“The likelihood of an Aboriginal person in Canberra going to prison is probably determined even before they are born and, in the continuing absence of dedicated services, their fate is likely sealed at conception.,” writes columnist JON STANHOPE.
THE seemingly blasé approach of the ACT government to the Our Booris Our Way review of the child-protection system and a raft of other examples of disadvantage experienced by Aboriginal peoples in Canberra has resulted in a growing chorus of demands for a Royal Commission.
While the catalyst for the call for a Royal Commission was the runaway increase in the rate of Aboriginal incarceration (an increase in the ACT of 279 per cent over the last decade compared to an average increase across the rest of Australia of 59 per cent) those advancing the case for a Royal Commission insist that its terms of reference need to enable all aspects of the lived experience of Aboriginal peoples in the ACT to be explored.
The call for a Royal Commission was first advanced by Ms Julie Tongs, CEO of Winnunga Nimmityjah Aboriginal Health and Community Service.
In discussions with Julie about the rationale for a Royal Commission she told me that non-Aboriginal policy makers and governments, including the ACT’s, consistently make two fatal mistakes when purporting to address Aboriginal disadvantage.
The first is to ignore the wisdom, insights, experience and involvement of Aboriginal peoples, including Aboriginal community-controlled organisations.
The second is to seek to compartmentalise and deal separately and individually with different emanations of disadvantage.
She makes the point, by way of example, that the likelihood of an Aboriginal person in Canberra (say) going to prison is probably determined even before they are born and that, in the continuing absence of a range of dedicated and appropriately funded services, their fate is likely sealed at conception.
She says it is sheer nonsense to suggest that the Aboriginal incarceration rate in the ACT can be seriously addressed if the factors that contribute to an Aboriginal child first coming to the attention of the criminal justice system are not identified and resolved. Hence the insistence that any inquiry must have broad terms of reference.
The following relatively small data sample reflects just some of the range of challenges an Aboriginal child born in the ACT faces.
The most recent ABS National Aboriginal and Torres Strait Islander Health Survey highlights, for example, just how poorly the health status of First Nations people in the ACT compares to the rest of the ACT community and First Nations communities across Australia.
- 81 per cent have one or more long term health conditions – the highest rate in Australia.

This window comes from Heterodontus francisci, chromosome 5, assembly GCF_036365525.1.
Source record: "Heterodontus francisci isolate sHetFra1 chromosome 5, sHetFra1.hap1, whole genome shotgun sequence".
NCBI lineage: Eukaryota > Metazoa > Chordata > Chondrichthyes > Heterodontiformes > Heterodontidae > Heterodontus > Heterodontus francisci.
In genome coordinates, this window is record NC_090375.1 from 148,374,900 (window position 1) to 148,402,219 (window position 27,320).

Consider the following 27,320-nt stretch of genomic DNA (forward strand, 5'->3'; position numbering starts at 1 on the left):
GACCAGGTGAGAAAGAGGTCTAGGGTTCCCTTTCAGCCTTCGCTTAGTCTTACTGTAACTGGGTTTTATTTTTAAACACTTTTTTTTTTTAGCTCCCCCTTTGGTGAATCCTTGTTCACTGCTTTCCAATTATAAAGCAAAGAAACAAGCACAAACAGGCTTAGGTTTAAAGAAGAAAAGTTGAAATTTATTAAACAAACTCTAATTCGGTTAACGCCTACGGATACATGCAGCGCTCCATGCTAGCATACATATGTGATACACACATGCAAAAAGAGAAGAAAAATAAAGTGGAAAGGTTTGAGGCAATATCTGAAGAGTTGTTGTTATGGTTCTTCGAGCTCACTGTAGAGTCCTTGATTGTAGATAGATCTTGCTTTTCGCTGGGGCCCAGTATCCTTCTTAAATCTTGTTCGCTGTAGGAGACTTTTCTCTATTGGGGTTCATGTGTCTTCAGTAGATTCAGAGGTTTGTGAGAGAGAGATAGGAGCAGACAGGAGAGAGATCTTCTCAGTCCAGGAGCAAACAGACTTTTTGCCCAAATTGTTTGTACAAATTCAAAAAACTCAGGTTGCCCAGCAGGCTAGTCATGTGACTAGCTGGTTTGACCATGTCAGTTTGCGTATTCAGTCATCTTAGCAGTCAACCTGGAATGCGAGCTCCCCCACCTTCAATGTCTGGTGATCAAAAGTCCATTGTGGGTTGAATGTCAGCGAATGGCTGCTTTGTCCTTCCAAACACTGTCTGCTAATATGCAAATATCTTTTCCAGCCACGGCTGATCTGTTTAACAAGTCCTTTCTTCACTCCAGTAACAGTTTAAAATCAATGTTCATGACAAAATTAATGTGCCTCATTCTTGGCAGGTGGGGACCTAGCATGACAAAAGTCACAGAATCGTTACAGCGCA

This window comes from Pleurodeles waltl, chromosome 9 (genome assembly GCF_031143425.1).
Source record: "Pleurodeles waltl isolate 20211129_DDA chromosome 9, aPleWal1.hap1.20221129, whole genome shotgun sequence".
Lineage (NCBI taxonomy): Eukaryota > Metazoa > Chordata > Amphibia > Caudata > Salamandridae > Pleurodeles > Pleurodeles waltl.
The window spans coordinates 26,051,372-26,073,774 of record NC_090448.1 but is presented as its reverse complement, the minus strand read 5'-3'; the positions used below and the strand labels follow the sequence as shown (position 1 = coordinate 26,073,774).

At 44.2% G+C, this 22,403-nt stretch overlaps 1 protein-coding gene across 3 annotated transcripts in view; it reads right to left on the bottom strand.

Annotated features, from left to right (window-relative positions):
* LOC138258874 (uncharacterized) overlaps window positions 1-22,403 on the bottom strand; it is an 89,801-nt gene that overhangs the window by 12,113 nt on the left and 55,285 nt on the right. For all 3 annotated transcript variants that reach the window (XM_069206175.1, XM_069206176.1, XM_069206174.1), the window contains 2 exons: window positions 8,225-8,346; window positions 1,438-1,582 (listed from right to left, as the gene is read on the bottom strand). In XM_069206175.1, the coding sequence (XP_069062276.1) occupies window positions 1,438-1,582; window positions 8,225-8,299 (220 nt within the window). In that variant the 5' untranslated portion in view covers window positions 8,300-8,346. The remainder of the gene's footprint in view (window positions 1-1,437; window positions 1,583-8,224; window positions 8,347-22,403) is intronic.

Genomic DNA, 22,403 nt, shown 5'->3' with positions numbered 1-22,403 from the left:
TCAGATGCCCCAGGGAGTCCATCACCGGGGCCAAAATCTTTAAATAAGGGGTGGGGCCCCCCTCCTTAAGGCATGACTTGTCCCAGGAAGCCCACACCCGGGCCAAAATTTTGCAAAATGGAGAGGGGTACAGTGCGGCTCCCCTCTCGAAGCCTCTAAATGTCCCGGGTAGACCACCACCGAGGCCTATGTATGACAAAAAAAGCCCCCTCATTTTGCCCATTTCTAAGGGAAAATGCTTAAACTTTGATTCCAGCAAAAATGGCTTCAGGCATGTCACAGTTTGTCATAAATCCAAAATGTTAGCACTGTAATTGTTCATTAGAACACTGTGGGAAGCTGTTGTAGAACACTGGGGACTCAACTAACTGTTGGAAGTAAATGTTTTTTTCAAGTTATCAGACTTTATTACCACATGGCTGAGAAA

- 57 per cent have one or more selected chronic conditions – the second highest rate in Australia.
- 47 per cent have eye/sight problems.
- 21 per cent have ear/hearing problems – the highest rate in Australia.
- 40 per cent have mental health/behavioural problems – the highest rate in Australia.
- Only 47 per cent of First Nations people in the ACT presenting at A&E were treated within the national benchmark – the lowest rate in Australia.
- 9 per cent of First Nations people in the ACT waited more than 365 days for elective surgery – the second longest wait in Australia.
- A baby born to a First Nations woman in the ACT is 2.5 times more likely to be of low birth weight compared to a baby born to a non-First Nations woman.
The data relevant to early childhood development, social and emotional wellbeing and education is similarly concerning, for example:
- The proportion of First Nations children in kindergarten scoring “High Risk” of social and emotional difficulties is two and a half times that of non-First Nations children.
- First Nations children in the ACT are twice as likely to be developmentally vulnerable than non-First Nations children.
- The mean scores for First Nations school students in the ACT are, in several domains, either in persistent decline or are not keeping pace with improvements nationally.
- The “gap” between the First Nations and non-First Nations means scores in the ACT are, in effect, two years, ie the mean score of a First Nations student in Year 5 is similar to the mean score for a non-First Nations student in Year 3. The latest publicly available data shows that this gap has increased, ie worsened, in recent years in a number of domains.
The latest publicly available data in relation to child protection and youth justice is similarly disturbing:
- As at June 2020 the rate of First Nations children in out-of-home care in the ACT was 72.3 per 1000 compared to a rate of 5.2 per 1000 for non-First Nations children. A First Nations child in the ACT is 14 times more likely to be in out-of-home care than a non-First Nations child – the third highest rate in Australia.
- A First Nations young person in the ACT is nine times more likely to be under youth justice supervision than a non-First Nations youth.
Surely, any thinking and concerned person, confronted with this tiny sample of the life experience of many of the Aboriginal and/or Torres Strait Islander residents of our city, would agree with Julie Tongs, and a significant cohort of Canberra’s Aboriginal leaders and community, that nothing less than a Royal Commission will generate the breadth of reform that is urgently needed.
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